For example, the first group of pro-coup soldiers were arrested at 2:00am and at 2:30am a helicopter used by pro-putsch forcers was downed; however, at 2:42am the putschists bombed Turkey’s parliament building in Ankara from the air, and did so for a second time just seven minutes later, while reports circulated that lawmakers were hiding in a bunker underneath parliament.
And while TRT resumed broadcasting at 3:00am, CNNTurk was taken off air after coup-loyal soldiers entered the control room 30 minutes later.
The turning point was at around 4am when a defiant Erdogan, having landed at Istanbul airport, avoiding capture, or having his plane shot down, appeared before his supporters to whip up momentum against the coup plotters. Two hours later, he again spoke to gathering crowds, by which time it became clear that the government’s forces, supported by people on the street, had gained the upper hand.
Still, fighting ensued and by the time the putschists were finally defeated towards the late morning of 16 July, over 240 Turkish citizens had lost their lives.
The initial reaction from Western capitals during the early hours of the coup was to release statements and tweets noting concern for the ongoing developments and offer advice to their citizens in Turkey. However, as the events unfolded, Western nations and institutions explicitly voiced support for Turkey against the coup.
At 12:40am 16 July, (all times are Turkey local time) Federica Mogherini, then EU foreign policy chief, called for "restraint and respect for [Turkey’s] democratic institutions." Thorbjorn Jagland, Council of Europe secretary-General, tweeted at 1:18am, when the outcome was far from clear – hours before Erdogan spoke to his supporters at Istanbul’s Ataturk airport – that "Any attempt to overthrow the democratically elected leaders in a member state of the Council of Europe is unacceptable."
Perhaps the most important position was taken by the United States, Turkey’s principal Western ally. Washington’s position was unequivocal.
At 2:07am, when the balance of power was unknown, the State Department tweeted that both Secretary of State John Kerry and President Barack Obama agreed that "all parties in Turkey should support the democratically-elected Gov't of Turkey, show restraint, avoid violence." Then, less than 30 minutes later, Kerry informed his Twitter followers that he had telephoned his Turkish counterpart Mevlut Cavusoglu to express America’s "absolute support."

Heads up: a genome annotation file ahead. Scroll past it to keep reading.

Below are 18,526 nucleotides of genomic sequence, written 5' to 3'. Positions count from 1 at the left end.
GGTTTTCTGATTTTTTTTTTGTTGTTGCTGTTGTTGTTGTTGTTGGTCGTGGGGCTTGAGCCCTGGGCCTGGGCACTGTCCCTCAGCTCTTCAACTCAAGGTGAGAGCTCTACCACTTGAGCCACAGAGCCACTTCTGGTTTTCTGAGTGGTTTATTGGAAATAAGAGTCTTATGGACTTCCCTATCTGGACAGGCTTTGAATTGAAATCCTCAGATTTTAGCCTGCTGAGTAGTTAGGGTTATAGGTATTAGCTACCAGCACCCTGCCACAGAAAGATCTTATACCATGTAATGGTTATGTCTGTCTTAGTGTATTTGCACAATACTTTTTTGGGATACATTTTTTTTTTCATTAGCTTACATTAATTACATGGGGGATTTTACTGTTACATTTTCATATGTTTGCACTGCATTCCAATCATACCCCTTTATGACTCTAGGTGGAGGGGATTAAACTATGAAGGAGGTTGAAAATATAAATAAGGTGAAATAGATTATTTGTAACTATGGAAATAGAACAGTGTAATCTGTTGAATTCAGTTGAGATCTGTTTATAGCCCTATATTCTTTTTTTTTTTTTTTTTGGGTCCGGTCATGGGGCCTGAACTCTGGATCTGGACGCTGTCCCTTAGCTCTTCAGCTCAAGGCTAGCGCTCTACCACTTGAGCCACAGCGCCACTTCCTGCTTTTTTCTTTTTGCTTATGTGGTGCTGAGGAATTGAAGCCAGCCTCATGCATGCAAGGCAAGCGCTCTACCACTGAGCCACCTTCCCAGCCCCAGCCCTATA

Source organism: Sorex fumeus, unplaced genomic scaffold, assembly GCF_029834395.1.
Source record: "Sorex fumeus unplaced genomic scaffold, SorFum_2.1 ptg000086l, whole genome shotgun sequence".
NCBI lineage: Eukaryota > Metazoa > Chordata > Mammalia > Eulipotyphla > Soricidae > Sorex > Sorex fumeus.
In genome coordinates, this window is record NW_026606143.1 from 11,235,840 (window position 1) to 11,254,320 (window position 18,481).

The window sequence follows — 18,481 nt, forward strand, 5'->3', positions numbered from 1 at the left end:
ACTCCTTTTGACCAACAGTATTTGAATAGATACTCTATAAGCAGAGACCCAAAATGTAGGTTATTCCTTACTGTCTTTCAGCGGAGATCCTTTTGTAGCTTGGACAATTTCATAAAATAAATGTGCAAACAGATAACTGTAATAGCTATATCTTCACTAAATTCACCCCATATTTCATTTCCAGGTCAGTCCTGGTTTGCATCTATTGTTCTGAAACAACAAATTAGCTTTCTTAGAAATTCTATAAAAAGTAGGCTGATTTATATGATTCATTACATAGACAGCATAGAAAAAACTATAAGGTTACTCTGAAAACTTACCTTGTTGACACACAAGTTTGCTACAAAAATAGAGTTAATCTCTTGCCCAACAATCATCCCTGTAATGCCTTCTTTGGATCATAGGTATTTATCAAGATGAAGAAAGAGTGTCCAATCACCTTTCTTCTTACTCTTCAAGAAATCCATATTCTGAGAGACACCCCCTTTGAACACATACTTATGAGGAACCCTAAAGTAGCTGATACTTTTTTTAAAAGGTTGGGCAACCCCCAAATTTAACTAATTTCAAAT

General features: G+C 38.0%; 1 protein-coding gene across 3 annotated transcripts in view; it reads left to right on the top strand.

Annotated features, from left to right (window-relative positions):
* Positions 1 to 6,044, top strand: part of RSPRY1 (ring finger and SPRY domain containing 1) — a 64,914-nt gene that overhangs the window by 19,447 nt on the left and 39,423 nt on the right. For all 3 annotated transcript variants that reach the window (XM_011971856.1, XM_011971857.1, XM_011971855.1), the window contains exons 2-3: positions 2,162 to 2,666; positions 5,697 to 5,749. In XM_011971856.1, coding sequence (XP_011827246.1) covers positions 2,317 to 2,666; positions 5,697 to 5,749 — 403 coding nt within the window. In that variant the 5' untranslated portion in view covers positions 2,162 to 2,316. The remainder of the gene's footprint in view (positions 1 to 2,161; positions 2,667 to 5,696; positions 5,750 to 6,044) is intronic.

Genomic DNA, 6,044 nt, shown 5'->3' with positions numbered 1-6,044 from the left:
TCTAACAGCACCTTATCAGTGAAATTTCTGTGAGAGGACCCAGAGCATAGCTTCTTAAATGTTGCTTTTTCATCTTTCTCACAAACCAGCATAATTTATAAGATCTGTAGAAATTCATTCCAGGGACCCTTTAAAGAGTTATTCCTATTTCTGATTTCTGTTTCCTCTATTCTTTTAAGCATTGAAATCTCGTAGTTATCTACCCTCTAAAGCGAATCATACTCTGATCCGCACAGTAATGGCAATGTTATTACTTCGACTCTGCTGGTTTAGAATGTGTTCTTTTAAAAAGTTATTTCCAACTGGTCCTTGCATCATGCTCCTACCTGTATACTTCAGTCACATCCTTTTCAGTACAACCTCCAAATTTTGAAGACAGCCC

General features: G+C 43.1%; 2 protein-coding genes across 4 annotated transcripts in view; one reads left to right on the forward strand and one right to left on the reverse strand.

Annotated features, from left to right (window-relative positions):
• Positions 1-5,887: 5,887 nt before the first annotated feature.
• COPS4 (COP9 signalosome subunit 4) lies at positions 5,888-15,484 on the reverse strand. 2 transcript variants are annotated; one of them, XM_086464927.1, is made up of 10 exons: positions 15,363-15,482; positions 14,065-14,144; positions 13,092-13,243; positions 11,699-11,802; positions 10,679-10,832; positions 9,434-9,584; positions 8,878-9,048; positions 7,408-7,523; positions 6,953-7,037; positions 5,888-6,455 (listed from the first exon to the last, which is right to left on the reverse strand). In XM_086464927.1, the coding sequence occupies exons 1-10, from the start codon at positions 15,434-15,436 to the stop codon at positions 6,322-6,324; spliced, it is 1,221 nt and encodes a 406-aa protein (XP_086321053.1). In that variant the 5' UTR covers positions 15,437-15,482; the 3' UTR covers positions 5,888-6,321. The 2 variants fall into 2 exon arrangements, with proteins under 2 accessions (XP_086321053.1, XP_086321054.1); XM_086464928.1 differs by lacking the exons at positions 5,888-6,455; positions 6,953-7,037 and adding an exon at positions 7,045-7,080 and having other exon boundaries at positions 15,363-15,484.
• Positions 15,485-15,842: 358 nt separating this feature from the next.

At 2:08am, Steffan Seibert, head of the German government’s press office tweeted that the democratic order of Turkey must be respected. He was soon followed at by NATO’s General-Secretary Jens Stoltenberg, who issued a statement and a tweet at 2:34am, saying that he had called Cavusoglu and also called for "calm and restraint, and full respect for Turkey's democratic institutions and its constitution," adding that "Turkey is a valued NATO ally."
The following hour, before President Erdogan made his Istanbul airport speech, Spain’s then Prime Minister Mariano Rajoy tweeted that his country "supports the democratic constitutional order in Turkey, a friendly and allied country."
At 3:10am, a joint statement was released by European Council President, Donald Tusk, European Commission President Jean-Claude Junker and the EU’s High Representative for Foreign Affairs Federica Mogherini that read, "The EU fully supports the democratically elected government, the institutions of the country and the rule of law. We call for a swift return to Turkey's constitutional order."
In other words, before the fate of the coup was known, the Turkish government and Turkey’s democratic institutions had received the overwhelming support of its primary allies in the West such as the U.S., NATO, the EU and major European nations. Then, as government forces gained the upper hand towards daylight, further statements of support flooded in.
Britain’s then foreign secretary Boris Johnson called his Turkish counterpart to "underline the UK’s support for the country’s democratically elected government." Italy’s foreign minister Paolo Gentiloni spoke of his "relief" that the coup had failed, and Spain expressed regret for the loss of life and sent condolences to the families of the victims and the people and authorities in Turkey.